When Margaret Delandre went to live at Brent’s Rock the whole neighbourhood awoke to the pleasure of an entirely new scandal. Scandals in connection with either the Delandre family or the Brents of Brent’s Rock, were not few; and if the secret history of the county had been written in full both names would have been found well represented. It is true that the status of each was so different that they might have belonged to different continents-or to different worlds for the matter of that-for hitherto their orbits had never crossed. The Brents were accorded by the whole section of the country an unique social dominance, and had ever held themselves as high above the yeoman class to which Margaret Delandre belonged, as a blue-blooded Spanish hidalgo out-tops his peasant tenantry.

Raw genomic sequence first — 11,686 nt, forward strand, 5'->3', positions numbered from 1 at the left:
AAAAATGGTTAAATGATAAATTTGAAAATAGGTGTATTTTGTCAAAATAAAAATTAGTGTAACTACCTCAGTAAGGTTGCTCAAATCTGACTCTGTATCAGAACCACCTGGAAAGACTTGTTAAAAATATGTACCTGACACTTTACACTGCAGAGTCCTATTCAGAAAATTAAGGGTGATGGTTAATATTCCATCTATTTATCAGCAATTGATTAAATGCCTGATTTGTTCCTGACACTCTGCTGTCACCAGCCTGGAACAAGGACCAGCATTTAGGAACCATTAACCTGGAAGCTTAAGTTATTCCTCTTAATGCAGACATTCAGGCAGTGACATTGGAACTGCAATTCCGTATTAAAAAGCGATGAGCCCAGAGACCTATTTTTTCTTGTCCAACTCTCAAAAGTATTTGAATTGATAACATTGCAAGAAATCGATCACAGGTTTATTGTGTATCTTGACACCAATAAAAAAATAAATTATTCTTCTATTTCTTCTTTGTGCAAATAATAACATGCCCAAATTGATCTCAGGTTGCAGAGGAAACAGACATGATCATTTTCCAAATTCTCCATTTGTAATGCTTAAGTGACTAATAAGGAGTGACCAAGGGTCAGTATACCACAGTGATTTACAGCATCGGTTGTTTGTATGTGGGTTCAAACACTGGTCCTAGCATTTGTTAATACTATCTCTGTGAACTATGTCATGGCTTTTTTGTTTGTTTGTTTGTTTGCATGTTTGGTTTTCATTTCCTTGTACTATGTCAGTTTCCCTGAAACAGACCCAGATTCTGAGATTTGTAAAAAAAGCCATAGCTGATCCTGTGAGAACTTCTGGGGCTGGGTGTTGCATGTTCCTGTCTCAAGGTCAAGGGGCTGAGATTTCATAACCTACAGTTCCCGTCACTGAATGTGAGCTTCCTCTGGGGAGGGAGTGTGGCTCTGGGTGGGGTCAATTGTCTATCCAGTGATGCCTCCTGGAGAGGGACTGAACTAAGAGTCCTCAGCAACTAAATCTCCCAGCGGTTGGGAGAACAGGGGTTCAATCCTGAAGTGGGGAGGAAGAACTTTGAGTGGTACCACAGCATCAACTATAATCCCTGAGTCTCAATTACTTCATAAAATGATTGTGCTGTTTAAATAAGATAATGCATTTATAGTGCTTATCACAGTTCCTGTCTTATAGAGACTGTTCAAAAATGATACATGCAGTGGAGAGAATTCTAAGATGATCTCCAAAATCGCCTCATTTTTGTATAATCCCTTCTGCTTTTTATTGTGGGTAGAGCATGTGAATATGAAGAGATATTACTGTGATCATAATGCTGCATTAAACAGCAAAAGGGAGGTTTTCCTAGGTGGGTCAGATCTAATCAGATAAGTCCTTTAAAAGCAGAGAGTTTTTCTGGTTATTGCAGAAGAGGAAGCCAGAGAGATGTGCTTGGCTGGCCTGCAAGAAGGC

The Delandres had an ancient record and were proud of it in their way as the Brents were of theirs. But the family had never risen above yeomanry; and although they had been once well-to-do in the good old times of foreign wars and protection, their fortunes had withered under the scorching of the free trade sun and the “piping times of peace.” They had, as the elder members used to assert, “stuck to the land,” with the result that they had taken root in it, body and soul. In fact, they, having chosen the life of vegetables, had flourished as vegetation does-blossomed and thrived in the good season and suffered in the bad. Their holding, Dander’s Croft, seemed to have been worked out, and to be typical of the family which had inhabited it. The latter had declined generation after generation, sending out now and again some abortive shoot of unsatisfied energy in the shape of a soldier or sailor, who had worked his way to the minor grades of the services and had there stopped, cut short either from unheeding gallantry in action or from that destroying cause to men without breeding or youthful care-the recognition of a position above them which they feel unfitted to fill. So, little by little, the family dropped lower and lower, the men brooding and dissatisfied, and drinking themselves into the grave, the women drudging at home, or marrying beneath them-or worse. In process of time all disappeared, leaving only two in the Croft, Wykham Delandre and his sister Margaret. The man and woman seemed to have inherited in masculine and feminine form respectively the evil tendency of their race, sharing in common the principles, though manifesting them in different ways, of sullen passion, voluptuousness and recklessness.